|No dirty hands can pass through the doors of St Patrick's Cathedral on Cardinal Dolans' watch. Well, unless they belong to OD bishops.|
The following is an excerpt of an article written by Joseph Amodeo from Huffington Post about a small demonstration--10 people--they attempted to conduct at St Patrick's Cathedral. It was in response to Cardinal Dolan's 'dirty Freddy' blog post from the previous week. I wrote about this blog post myself. The response from the Archdiocese was completely over the top. It was all about fear, not dirty hands and not dirty gays. I'm quite sure in a future blog post, Cardinal Dolan will tell us he had nothing to do with it.
Cardinal Dolan Denies Catholics Entry at Cathedral Because of Dirty HandsJospeph Amodeo - Huffington Post - 5/5/2013
"Ask and it will be given to you; seek and you will find; knock and the door will be opened to you. For everyone who asks, receives; and the one who seeks, finds; and to the one who knocks, the door will be opened" (Matthew 7:7-8).
Today, myself and others knocked at the door of St. Patrick's Cathedral, but the door was not opened, rather it was slammed in our faces. As I begin to write this article, I'm cognizant of the raw emotions that I feel deep inside my heart. It's a feeling that I'm unfamiliar with, because until today, I have never been denied a seat at Christ's table. In fact, today marks the first day that I have ever felt disowned, abandoned, and lost.
Earlier today, a group of Catholics including myself gathered on the corner of East 46th Street and Fifth Avenue in Manhattan. We gathered for a simple purpose, to dirty our hands as we prepared to attend Mass at St. Patrick's Cathedral. We were soiling our hands as a silent response to Cardinal Dolan's column last week in which he suggested that LGBT people were welcome in the church so long as they washed their hands. As we began to rub our hands together with pieces of ash, our hands took on the look and feel of the effort that has defined our work to receive an equal seat at the table of Christ in the Catholic Church. Those participating were not only LGBT Catholics, but also allies and, perhaps most importantly, parents of LGBT children. We gathered not in protest, but as a silent witness.
It is what transpired in the moments after soiling our hands that I have trouble understanding and placing in the context of the Christian experience. At around 9:30am, the ten of us gathered were greeted by four police cars, eight uniformed officers, a police captain, and a detective from the Police Commissioner's LGBT liaison unit. The detective informed us that the Cathedral would prohibit us to enter because of our dirty hands. It was at that moment that I realized the power of fear. The Archdiocese of New York was responding out of fear to a peaceful and silent presence at Mass. Even in light of this, we decided that we would walk solemnly from our gathering spot to the Cathedral with hopes that we might be welcomed.
As we reached St. Patrick's Cathedral, we were approached by Kevin Donohue, who identified himself as being in charge of operations for the cathedral. Sadly, Mr. Donohue's tone was both cold and scolding. What astounded me most was when he said that we could enter the cathedral so long as we washed our hands first. Even now, writing those words I find myself struggling to understand their meaning, while coming to terms with their exclusionary nature.......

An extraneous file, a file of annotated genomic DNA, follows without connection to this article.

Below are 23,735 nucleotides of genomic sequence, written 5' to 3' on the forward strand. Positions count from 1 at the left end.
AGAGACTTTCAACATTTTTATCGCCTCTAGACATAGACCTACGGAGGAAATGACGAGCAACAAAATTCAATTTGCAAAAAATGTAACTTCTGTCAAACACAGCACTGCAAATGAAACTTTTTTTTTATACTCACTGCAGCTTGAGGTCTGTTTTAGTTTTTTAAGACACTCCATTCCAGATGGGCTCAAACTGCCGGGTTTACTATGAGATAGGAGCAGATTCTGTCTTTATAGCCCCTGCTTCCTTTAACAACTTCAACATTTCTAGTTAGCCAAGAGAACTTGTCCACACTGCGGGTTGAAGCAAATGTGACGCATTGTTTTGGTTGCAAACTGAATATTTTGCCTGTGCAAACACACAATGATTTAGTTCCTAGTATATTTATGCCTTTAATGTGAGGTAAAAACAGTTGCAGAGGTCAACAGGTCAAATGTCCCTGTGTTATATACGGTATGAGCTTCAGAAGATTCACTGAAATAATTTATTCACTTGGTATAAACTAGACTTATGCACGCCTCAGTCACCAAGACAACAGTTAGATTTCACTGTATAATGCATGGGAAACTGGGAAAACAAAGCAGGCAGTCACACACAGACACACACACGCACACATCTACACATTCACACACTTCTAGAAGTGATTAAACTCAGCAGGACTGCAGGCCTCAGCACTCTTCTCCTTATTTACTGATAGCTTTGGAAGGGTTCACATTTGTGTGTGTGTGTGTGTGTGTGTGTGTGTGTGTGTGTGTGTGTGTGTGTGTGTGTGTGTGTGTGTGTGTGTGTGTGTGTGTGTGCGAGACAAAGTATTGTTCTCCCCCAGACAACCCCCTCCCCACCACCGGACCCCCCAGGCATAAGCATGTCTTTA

It took 10 of New York's finest to respond to this 'threat' from 10 of Cardinal Dolan's sheep? Are you kidding me? Over dirty hands? Or maybe the real message is no one gets to poke fun at Cardinal Dolan's expense and protecting his dignity necessitates 10 of New York's finest including a precinct Captain. If I had any doubts that Cardinal Dolan was a walking, talking, joking, smiling, bundle of personal insecurity, I don't any longer. He strikes back like any other bundle of insecurity we usually call a bully. Dirty Freddy indeed.
I feel for Joseph Amodeo. From the rest of his post it is obvious he was nurtured in a very different form of Catholicism from one that Cardinal Dolan represents. It does hurt when that other form, the one with all power, strikes out from it's black and white view of 'us vs them'. The US Church seems especially plagued with black and white bullies in the Episcopal ranks. Just ask the LCWR. All Catholics need do to be received by this bunch of bishop bullies is admit they are apostates and can't lead themselves, wash their hands, or completely disempower themselves is some symbolic fashion to gain admittance to the table. Wash their hands, bow their heads, and I assume brown our noses while we're at it.
In the meantime I have another question. Why is it that Opus Dei Bishops like Kansas City's Finn and Newark's Meyer's are never disciplined when they egregiously violate not only the Dallas Charter, but secular law? Why don't they have to wash their figuratively dirty hands? Why isn't Cardinal Dolan demanding these men wash their dirty hands? I can only come to the conclusion that at his childhood table the dirty Freddies may have had to wash their hands, but that rule didn't apply to dirty priests. There is no other conclusion to draw.
This makes me cry. And it also makes me relieved that I am not so desirous of a faith community anymore that I would tolerate this form of abuse from the clergy. I simply separate myself from it and pray my own prayers.ReplyDelete
I was beyond mad when I first read this, and still am.ReplyDelete
This is really sad.ReplyDelete
Funny, Jesus was condemned by the Dolans of his time for not washing his hands. I wonder what Gospels the happy cardinal is reading between sips of Jameson's.ReplyDelete
I sometimes wonder if he hasn't had so many sips of Jameson's he can't read.ReplyDelete